Such rapid and varied growth called for taking stock, and in 1954 the university commissioned a critical five-year survey by outside specialists. Adoption of many of the suggested alterations resulted in the expenditure of $100 million for new buildings and a proliferation of experiments in curricula, student lifestyles, and community relations. Currently, the university stresses the value of interdisciplinary learning, a dedication that the establishment of the Institute for Medicine and Engineering, the Joseph H. Lauder Institute for Management and International Studies, and the Management and Technology of Program exemplifies. The university also is committed to improving the overall quality of life in West Philadelphia. The total yearly operating expenditures of the university were $3.05 billion in 2000. Franklin's little academy, which opened its doors in 1751 to 145 pupils, had become a multiform university of approximately 22,000 students in 2000.
Lucas, Christopher J. American Higher Education: A History. New York: St. Martin's Press, 1994.
Meyerson, Martin, and Dilys Pegler Winegrad et al. Gladly Learn and Gladly Teach: Franklin and His Heirs at the University of Pennsylvania, 1740–1976. Philadelphia: University of Pennsylvania Press, 1978.
Wechsler, Louis K. Benjamin Franklin: American and World Educator. Boston: Twayne Publishers, 1976.
Jeannette P.Nichols/a. e.
"University of Pennsylvania." Dictionary of American History. . Encyclopedia.com. (November 18, 2018). https://www.encyclopedia.com/history/dictionaries-thesauruses-pictures-and-press-releases/university-pennsylvania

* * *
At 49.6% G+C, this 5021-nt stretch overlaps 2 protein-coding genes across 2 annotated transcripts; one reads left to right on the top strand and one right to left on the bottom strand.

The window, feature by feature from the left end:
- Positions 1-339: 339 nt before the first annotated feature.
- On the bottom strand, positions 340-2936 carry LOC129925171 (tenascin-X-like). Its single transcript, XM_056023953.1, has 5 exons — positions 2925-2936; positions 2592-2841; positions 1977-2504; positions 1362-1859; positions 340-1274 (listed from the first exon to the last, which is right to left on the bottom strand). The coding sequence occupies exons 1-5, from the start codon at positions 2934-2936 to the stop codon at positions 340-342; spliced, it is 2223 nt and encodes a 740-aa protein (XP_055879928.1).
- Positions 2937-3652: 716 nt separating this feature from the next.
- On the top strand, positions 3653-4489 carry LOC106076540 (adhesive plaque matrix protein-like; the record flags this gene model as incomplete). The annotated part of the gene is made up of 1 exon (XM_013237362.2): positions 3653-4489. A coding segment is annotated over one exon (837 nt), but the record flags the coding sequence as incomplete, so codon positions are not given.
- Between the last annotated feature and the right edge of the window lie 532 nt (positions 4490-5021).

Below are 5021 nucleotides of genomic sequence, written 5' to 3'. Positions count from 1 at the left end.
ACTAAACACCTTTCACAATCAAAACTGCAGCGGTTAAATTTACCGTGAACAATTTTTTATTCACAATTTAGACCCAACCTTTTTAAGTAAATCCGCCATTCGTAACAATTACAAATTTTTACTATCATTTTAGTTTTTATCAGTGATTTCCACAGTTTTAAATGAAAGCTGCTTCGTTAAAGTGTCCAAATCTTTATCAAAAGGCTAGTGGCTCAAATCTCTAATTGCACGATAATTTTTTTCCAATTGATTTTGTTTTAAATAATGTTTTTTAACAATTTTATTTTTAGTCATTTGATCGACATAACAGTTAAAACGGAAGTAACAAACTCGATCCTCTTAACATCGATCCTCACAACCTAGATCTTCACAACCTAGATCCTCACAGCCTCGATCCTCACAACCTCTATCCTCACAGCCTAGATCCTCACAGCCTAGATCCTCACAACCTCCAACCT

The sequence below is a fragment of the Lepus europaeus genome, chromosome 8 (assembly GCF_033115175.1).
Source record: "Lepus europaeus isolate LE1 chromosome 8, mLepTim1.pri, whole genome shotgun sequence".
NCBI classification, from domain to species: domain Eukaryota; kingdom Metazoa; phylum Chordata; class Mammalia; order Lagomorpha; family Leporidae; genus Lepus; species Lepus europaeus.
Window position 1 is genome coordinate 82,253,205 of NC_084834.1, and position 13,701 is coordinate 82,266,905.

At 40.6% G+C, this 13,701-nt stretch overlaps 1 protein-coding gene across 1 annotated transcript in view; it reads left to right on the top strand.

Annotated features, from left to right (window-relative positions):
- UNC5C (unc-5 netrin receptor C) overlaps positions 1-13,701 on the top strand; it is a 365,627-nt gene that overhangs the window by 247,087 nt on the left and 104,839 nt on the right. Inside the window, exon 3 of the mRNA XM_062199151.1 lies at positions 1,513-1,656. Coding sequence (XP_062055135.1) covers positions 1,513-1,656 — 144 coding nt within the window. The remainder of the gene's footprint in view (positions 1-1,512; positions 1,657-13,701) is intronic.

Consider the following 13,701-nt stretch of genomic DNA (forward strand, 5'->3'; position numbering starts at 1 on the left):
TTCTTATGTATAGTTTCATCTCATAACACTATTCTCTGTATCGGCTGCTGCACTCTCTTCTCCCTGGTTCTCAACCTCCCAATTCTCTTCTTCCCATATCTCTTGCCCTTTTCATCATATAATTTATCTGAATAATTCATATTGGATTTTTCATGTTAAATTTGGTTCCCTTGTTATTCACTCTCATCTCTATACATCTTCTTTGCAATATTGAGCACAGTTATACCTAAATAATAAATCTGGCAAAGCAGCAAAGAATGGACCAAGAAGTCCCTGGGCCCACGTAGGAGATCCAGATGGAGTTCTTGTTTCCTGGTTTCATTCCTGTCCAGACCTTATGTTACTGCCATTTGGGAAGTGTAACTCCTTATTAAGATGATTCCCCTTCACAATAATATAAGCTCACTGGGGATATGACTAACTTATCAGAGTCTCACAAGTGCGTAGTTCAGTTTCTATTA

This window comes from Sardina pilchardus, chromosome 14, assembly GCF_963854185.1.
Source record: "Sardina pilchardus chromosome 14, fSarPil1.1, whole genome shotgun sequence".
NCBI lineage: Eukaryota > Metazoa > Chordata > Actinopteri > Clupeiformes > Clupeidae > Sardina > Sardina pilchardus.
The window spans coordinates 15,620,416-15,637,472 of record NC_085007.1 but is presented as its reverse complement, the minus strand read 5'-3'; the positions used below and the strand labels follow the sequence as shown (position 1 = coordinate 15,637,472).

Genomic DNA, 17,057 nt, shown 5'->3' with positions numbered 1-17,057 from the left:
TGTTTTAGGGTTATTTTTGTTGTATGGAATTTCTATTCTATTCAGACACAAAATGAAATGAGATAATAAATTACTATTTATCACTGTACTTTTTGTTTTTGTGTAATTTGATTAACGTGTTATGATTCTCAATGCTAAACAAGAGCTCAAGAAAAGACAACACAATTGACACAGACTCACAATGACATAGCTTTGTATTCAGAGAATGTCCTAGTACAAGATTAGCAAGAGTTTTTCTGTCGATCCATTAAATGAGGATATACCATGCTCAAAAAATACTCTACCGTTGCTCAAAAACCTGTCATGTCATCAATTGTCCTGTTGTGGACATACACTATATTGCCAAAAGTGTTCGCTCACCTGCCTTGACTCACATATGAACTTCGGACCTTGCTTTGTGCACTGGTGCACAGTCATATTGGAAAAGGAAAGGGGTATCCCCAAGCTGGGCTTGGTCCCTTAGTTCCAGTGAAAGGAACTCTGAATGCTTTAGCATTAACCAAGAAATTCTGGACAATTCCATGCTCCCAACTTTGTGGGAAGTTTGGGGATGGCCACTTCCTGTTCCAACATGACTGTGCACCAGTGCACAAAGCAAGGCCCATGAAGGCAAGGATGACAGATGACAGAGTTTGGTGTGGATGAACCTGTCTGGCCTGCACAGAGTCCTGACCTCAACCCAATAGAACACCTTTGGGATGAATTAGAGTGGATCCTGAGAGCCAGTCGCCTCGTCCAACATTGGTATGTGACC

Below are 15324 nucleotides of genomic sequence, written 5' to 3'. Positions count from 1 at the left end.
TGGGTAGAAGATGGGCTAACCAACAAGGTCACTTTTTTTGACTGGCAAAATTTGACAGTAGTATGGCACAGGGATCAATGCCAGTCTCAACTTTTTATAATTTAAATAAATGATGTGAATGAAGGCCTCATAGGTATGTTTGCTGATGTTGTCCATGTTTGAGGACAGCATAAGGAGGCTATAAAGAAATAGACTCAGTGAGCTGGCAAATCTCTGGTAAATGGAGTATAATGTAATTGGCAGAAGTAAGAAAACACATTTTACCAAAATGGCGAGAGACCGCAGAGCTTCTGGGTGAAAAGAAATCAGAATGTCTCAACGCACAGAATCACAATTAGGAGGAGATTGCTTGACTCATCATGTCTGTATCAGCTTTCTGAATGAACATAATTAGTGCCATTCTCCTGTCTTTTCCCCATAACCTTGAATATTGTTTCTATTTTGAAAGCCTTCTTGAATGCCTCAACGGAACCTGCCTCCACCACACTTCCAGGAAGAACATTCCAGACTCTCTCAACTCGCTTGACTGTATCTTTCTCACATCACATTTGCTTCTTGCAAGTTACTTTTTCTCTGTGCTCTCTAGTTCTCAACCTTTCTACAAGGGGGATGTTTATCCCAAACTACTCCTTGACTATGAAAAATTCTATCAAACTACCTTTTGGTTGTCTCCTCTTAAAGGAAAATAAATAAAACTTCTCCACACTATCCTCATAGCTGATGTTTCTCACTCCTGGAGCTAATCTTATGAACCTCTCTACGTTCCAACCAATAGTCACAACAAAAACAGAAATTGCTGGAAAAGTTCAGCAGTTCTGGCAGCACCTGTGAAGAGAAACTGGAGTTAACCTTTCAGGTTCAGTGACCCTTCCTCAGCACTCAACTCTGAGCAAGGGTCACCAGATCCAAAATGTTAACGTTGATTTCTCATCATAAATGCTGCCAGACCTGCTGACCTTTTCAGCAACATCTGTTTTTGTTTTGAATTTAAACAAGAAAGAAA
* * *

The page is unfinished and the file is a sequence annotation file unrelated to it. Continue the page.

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Pennsylvania, University of
University of Pennsylvania, in Philadelphia; private with some state support; coeducational. Planned in 1740 as a charity school, it opened in 1751 as an academy, largely through the efforts of Benjamin Franklin. In 1755 it received a college charter. Pennsylvania opened the first school of medicine in the United States in 1765, and thus became the first U.S. university, but it was called a college until 1779, when it became the Univ. of the State of Pennsylvania. It assumed its present name in 1791. A pioneer in the areas of law, botany, chemistry, and psychology, Pennsylvania has added much to the traditional curriculum. In 1881 it opened the Wharton School of Finance and Commerce (now the Wharton School of Business), the first U.S. school of its type. Well known among the many divisions of the university are its medical and law schools; the museum, which has an extensive archaeological and ethnological collection; and the Wistar Institute of Anatomy and Biology (opened 1892). Outstanding is the university library, which contains a great number of rare books and manuscripts; its other libraries have notable collections in Shakespeareana and in medieval history.
"Pennsylvania, University of." The Columbia Encyclopedia, 6th ed.. . Encyclopedia.com. (November 18, 2018). https://www.encyclopedia.com/reference/encyclopedias-almanacs-transcripts-and-maps/pennsylvania-university